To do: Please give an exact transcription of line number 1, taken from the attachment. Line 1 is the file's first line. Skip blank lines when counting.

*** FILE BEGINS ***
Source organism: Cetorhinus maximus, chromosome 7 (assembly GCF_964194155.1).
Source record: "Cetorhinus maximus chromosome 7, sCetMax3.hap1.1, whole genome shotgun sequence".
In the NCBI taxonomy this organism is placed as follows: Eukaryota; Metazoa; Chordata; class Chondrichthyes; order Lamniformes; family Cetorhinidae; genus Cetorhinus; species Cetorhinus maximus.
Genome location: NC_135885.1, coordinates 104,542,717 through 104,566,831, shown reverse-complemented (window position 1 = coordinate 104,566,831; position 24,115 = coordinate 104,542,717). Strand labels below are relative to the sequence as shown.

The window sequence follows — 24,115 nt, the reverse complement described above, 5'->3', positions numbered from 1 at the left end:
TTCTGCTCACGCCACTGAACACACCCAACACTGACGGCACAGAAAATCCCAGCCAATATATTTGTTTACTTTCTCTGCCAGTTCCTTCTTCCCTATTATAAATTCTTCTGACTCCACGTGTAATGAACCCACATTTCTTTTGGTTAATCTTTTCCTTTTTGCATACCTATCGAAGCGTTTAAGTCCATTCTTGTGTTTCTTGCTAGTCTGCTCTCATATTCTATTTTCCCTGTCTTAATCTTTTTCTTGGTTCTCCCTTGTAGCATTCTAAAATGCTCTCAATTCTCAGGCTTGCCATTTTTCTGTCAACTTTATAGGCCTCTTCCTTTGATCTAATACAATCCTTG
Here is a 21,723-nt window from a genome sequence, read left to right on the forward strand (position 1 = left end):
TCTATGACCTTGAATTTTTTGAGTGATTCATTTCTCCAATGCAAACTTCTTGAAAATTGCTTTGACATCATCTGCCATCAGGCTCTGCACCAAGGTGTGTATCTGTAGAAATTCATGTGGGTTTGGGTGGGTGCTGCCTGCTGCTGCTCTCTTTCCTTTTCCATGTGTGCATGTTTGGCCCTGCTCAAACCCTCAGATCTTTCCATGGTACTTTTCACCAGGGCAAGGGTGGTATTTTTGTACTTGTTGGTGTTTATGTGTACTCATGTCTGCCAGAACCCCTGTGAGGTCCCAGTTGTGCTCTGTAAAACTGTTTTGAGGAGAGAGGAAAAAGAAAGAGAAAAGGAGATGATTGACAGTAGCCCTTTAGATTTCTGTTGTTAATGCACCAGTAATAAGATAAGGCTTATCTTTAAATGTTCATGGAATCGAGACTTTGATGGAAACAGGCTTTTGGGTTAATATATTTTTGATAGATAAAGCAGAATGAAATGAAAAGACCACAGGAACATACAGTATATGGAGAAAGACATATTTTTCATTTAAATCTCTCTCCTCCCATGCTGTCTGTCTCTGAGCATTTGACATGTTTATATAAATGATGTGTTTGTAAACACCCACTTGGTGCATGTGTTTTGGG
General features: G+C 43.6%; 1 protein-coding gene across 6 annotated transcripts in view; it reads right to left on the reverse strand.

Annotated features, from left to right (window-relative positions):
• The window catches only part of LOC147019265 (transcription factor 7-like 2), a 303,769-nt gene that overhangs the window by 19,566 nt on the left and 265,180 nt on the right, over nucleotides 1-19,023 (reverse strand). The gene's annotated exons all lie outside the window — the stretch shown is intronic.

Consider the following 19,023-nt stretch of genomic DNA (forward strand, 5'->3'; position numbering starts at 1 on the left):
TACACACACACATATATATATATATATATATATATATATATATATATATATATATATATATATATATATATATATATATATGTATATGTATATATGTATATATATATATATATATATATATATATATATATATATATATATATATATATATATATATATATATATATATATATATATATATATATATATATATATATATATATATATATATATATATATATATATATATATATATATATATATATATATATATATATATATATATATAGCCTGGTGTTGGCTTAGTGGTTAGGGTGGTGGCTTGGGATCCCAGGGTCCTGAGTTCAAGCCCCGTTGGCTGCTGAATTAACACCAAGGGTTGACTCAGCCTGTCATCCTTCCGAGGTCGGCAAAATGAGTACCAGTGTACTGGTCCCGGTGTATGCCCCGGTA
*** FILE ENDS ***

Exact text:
Source organism: Cetorhinus maximus, chromosome 7 (assembly GCF_964194155.1).